Effects of climate change on mutualisms and multi-trophic interactions
Climate is a key driver of species abundances and distributions. While climate change can have strong direct effects on species abundances, it can also indirectly affect species by influencing the complex multi-trophic food webs in which they are embedded. However, because few studies have documented the relative importance of these direct and indirect effects, we have a limited understanding of the exact mechanisms driving species responses to climate change. My work includes experimental manipulations of plant-insect multi-trophic interactions along multiple subalpine climatic gradients at the Rocky Mountain Biological Laboratory in Gothic, Colorado, both at the ecosysem (e.g., elevational gradient) and patch (e.g., adjacent sunny vs. shaded meadows) levels. I have found that herbivore abundance (of three aphid species, each feeding on a different host plant) increases with aridity. Yet, aridity does not affect herbivore abundance directly. Instead, herbivore abundance increases with aridity because although natural enemy (i.e., predators and parasitoids) abundance increases, ant activity shows a parallel but even stronger increase with aridity, shifting the interaction from neutral (no benefit) to mutualism (positive effect on herbivore abundance).
Nelson & Mooney 2022, Annual Review of Ecology, Evolution, and Systematics
Nelson et al. 2019, Journal of Animal Ecology
Nelson et al. 2019, Oikos
Mooney et al. 2016, Ecology Letters
Maintenance of biodiversity in mutualisms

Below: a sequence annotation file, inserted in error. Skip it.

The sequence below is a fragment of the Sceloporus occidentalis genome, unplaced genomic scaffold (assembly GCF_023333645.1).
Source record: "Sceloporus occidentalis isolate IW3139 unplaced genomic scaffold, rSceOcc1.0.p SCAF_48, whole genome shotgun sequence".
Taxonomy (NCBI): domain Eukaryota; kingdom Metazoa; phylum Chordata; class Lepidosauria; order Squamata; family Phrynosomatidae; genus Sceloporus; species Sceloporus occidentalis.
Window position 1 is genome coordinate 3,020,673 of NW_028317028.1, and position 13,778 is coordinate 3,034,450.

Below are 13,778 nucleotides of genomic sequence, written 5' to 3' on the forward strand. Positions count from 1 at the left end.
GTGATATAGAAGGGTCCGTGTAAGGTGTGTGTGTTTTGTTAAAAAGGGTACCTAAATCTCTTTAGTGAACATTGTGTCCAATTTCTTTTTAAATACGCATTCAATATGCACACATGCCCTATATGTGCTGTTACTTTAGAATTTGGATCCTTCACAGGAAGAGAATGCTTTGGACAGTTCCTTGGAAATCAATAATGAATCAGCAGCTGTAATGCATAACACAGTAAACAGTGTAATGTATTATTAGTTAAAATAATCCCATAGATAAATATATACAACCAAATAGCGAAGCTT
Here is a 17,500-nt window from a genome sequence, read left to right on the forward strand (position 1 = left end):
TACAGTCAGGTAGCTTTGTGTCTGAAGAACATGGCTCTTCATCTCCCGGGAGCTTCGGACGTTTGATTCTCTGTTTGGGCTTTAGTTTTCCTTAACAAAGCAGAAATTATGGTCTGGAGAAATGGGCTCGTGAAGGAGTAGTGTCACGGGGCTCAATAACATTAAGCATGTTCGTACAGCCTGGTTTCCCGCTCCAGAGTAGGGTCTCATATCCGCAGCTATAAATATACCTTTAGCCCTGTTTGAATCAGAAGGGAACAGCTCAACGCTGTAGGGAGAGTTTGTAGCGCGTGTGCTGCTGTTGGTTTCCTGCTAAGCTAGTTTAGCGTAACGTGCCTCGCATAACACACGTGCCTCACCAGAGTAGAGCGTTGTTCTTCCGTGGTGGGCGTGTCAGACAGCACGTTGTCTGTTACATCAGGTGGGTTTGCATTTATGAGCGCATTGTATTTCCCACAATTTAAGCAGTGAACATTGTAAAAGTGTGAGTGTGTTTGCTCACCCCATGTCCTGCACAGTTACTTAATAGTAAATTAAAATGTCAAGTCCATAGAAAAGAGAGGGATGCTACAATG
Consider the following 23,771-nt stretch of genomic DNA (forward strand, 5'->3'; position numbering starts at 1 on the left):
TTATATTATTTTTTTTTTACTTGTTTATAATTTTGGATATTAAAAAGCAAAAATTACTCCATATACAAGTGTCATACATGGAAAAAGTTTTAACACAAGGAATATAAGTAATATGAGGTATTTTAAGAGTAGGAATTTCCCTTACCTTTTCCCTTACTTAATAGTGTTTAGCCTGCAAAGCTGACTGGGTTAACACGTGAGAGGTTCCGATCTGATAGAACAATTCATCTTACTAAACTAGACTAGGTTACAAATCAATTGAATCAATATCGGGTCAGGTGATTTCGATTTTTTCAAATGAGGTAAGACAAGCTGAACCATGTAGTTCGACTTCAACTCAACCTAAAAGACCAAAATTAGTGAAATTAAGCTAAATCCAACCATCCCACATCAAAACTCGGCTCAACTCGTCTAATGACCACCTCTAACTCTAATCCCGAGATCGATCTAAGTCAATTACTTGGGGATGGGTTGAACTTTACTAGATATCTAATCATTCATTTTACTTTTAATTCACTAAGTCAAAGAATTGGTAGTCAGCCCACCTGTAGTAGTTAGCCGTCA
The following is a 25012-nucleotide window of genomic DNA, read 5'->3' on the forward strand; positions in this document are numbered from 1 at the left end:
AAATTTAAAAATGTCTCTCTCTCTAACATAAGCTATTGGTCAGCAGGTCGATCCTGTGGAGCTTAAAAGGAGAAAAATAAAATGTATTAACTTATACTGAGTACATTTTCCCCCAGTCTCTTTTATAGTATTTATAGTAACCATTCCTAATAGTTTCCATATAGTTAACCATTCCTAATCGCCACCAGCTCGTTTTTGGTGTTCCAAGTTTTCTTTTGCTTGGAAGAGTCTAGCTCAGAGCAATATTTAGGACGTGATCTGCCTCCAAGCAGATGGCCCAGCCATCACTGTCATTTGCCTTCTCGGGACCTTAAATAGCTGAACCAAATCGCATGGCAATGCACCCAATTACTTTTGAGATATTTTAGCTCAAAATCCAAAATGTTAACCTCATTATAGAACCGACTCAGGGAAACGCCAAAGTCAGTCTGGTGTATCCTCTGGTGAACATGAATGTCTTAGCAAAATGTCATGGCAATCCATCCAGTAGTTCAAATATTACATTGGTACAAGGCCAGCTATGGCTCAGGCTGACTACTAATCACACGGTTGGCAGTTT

Mutualisms play a central role in structuring populations and maintaining biodiversity and ecosystem function. While most mutualisms are comprised of diverse networks of interacting species, it is not well understood how diversity is maintained within mutualisms, as classic mutualism theory predicts that specialization (rather than generalization) should be favored. I examine how variation in multiple ant traits (e.g., activity, diet, thermal tolerance, resource discovery ability, and competitive dominance), both within and across species, influence coexistence in ecological communities and mutualistic networks. I have found evidence that dominance-discovery tradeoffs among ant species, in which ants that discover mutualist aphids the fastest are later competitively excluded from associating with the highest quality mutualist partners, promote coexistence among species. To determine the consequences of ant species diversity for partner fitness, I am currently constructing demographic models to project aphid population dynamics under varying mutualist ant community compositions. I have found that aphid populations grow fastest in the most biodiverse ant communities, demonstrating the importance of biodiversity for maintaining mutualism function. Two first-author manuscripts based on this work are currently in preparation and expected to be published within the next year.
Sheard et al. 2020, Journal of Biogeography
Nelson & Mooney 2021, Annals of the Entomological Society of America
Trade-offs in seed dispersal and fruit defense
Plants face contrasting selective pressures to attract mutualists but deter antagonists. Although many plants produce rewards (e.g., fleshy fruits or elaiosomes) to attract animals to disperse their seeds, fruits are also vulnerable to attack by pre- and post-dispersal seed predators and pathogens. Currently, I am investigating the causes and consequences of variation in plant allocation to seed dispersal and fruit defense, both in eastern U.S. deciduous forests and in the tropics. I have found that the effectiveness of seed dispersal services provided by ants, which disperse >11,000 plant species globally, is strongly reduced by defensive secondary metabolites in fruits. Secondary metabolites not only reduce seed dispersal quantity, but they also alter seed dispersal quality through changes to how ants handle and where they deposit seeds on the forest floor. Three first-author manuscripts based on this work are currently in preparation and expected to be published within the next year.
Nelson & Whitehead 2021, TREE
Nelson et al. 2019, Current Opinion in Insect Science
Nelson et al. 2019, Ecological Entomology
Whitehead et al. 2021, Oikos